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Bedwell v. Berryhill

United States District Court, S.D. Alabama, Southern Division

August 9, 2017

NANCY A. BERRYHILL, Acting Commissioner of Social Security, Defendant.



         In this action under 42 U.S.C. § 405(g) Plaintiff, Kristina Bedwell, (“Bedwell” or “Plaintiff”) seeks judicial review of an adverse social security ruling denying disability insurance benefits. (Docs. 1, 12). With the consent of the parties, the Court has designated the undersigned Magistrate Judge to conduct all proceedings and order the entry of judgment in this civil action, in accordance with 28 U.S.C. § 636(c), Federal Rule of Civil Procedure 73, and S.D. Ala. GenLR 73. (See Docs. 15, 17). The parties moved to waive oral argument and their request was granted. (See Docs. 15, 18). After considering the administrative record and the memoranda of the parties, it is ORDERED that the decision of the Commissioner be AFFIRMED and that this action be DISMISSED.


         Plaintiff protectively applied for disability insurance beneifts income on June 25, 2013. (Doc. 12 at 1; Tr. 130-33). Plaintiff alleged a disability onset date of April 23, 2012. (Doc. 12 at 1; Tr. 130). Her application was initially denied on October 1, 2013, after which she requested a hearing. (Doc. 12 at 1; Tr. 73-81). Plaintiff attended a hearing before an Administrative Law Judge (“ALJ”) on January 28, 2015, and the ALJ rendered an unfavorable decision on May 5, 2015. (Doc. 12 at 1; Tr. at 12-57).

         At the time of the administrative hearing, Plaintiff was thirty-seven years old with a high school diploma, three years of college courses, and previous work history as a police dispatcher and mail carrier. (Doc. 12-1; Fact Sheet). Plaintiff alleges she is disabled due to cervical and lumbar degenerative disc disease, obesity, PTSD, and depression. (Id.) On May 5, 2015, an ALJ denied benefits after determining that Plaintiff was capable of performing a reduced level of light work and, therefore, was not disabled. (Tr. at 19-26). Plaintiff requested review of the hearing decision, but the Appeals Council denied the request on August 25, 2016. (Tr. at 1-7).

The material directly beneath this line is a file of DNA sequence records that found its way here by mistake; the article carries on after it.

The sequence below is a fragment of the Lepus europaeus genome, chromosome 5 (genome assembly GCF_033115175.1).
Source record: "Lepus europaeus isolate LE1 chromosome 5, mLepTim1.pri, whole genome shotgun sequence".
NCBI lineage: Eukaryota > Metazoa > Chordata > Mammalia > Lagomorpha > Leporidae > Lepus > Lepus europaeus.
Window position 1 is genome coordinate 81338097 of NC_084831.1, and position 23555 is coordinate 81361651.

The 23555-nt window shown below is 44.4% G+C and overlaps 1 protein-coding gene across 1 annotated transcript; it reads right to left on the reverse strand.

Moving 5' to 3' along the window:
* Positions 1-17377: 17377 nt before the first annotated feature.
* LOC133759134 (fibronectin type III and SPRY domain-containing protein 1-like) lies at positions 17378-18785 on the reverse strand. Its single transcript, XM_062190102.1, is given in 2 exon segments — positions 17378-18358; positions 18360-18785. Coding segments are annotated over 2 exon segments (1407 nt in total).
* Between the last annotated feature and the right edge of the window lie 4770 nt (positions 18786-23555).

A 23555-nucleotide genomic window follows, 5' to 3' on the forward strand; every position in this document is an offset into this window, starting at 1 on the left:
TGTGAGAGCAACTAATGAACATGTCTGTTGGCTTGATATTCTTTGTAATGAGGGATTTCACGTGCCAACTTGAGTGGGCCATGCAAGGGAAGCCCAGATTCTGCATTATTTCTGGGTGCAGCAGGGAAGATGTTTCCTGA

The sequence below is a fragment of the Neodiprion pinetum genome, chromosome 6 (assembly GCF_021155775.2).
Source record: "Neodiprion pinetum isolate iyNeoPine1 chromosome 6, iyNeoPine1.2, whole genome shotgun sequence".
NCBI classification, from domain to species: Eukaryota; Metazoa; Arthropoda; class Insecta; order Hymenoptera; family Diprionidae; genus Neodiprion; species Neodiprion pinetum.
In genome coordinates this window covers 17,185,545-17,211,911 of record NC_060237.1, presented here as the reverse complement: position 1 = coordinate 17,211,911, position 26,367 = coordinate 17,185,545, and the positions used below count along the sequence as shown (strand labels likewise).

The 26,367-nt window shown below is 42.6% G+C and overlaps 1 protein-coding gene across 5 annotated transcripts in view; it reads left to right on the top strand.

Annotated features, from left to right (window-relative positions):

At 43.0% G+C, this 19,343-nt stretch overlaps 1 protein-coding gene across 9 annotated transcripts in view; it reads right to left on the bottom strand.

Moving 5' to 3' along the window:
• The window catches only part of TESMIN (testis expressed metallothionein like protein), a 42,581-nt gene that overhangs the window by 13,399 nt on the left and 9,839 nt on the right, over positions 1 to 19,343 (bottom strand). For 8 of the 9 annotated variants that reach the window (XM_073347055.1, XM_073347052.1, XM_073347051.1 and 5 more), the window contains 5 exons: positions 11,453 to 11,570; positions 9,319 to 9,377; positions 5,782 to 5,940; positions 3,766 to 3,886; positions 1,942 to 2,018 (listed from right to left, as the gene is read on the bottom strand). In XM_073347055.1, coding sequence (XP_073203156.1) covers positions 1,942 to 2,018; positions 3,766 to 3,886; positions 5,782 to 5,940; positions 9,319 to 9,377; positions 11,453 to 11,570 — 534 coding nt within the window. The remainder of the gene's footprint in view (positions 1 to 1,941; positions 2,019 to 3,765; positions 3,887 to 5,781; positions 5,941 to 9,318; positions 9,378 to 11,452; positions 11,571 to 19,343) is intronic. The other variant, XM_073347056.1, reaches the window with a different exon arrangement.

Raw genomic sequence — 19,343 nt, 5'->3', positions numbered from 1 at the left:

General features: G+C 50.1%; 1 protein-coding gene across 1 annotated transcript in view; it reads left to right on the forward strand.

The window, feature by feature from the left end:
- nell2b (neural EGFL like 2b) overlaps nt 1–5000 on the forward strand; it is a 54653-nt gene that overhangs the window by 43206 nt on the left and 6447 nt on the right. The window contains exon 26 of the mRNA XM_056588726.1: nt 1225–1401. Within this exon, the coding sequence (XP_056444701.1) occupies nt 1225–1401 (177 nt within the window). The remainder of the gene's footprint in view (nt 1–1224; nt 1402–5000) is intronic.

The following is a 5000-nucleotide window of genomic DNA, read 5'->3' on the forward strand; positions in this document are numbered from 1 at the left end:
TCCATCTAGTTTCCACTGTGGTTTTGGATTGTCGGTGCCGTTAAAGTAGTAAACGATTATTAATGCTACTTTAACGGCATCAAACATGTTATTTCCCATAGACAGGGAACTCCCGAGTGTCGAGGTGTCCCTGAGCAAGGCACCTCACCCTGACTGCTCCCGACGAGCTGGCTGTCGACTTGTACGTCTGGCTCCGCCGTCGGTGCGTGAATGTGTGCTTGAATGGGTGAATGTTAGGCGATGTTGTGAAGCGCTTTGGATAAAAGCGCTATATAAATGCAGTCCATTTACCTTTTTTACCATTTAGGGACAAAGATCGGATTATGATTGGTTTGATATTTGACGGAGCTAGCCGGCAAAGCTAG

Plaintiff asserts four grounds for error. (Doc 12) Defendant has responded to-and denies-that any error occurred. (Doc. 13, generally). The issues have been fully briefed and are now ripe for review.


         “In Social Security appeals, [the Court] must determine whether the Commissioner's decision is ‘ “supported by substantial evidence and based on proper legal standards. Substantial evidence is more than a scintilla and is such relevant evidence as a reasonable person would accept as adequate to support a conclusion.” ' ” Winschel v. Comm'r of Soc. Sec., 631 F.3d 1176, 1178 (11th Cir. 2011) (quoting Crawford v. Comm'r of Soc. Sec., 363 F.3d 1155, 1158 (11th Cir. 2004) (per curiam) (internal citation omitted) (quoting Lewis v. Callahan, 125 F.3d 1436, 1439 (11th Cir. 1997))). However, the Court “ ‘may not decide the facts anew, reweigh the evidence, or substitute our judgment for that of the [Commissioner].' ” Winschel, 631 F.3d at 1178 (quoting Phillips v. Barnhart, 357 F.3d 1232, 1240 n.8 (11th Cir. 2004) (alteration in original) (quoting Bloodsworth v. Heckler, 703 F.2d 1233, 1239 (11th Cir. 1983))). “ ‘Even if the evidence preponderates against the [Commissioner]'s factual findings, we must affirm if the decision reached is supported by substantial evidence.' ” Ingram, 496 F.3d at 1260 (quoting Martin v. Sullivan, 894 F.2d 1520, 1529 (11th Cir. 1990)).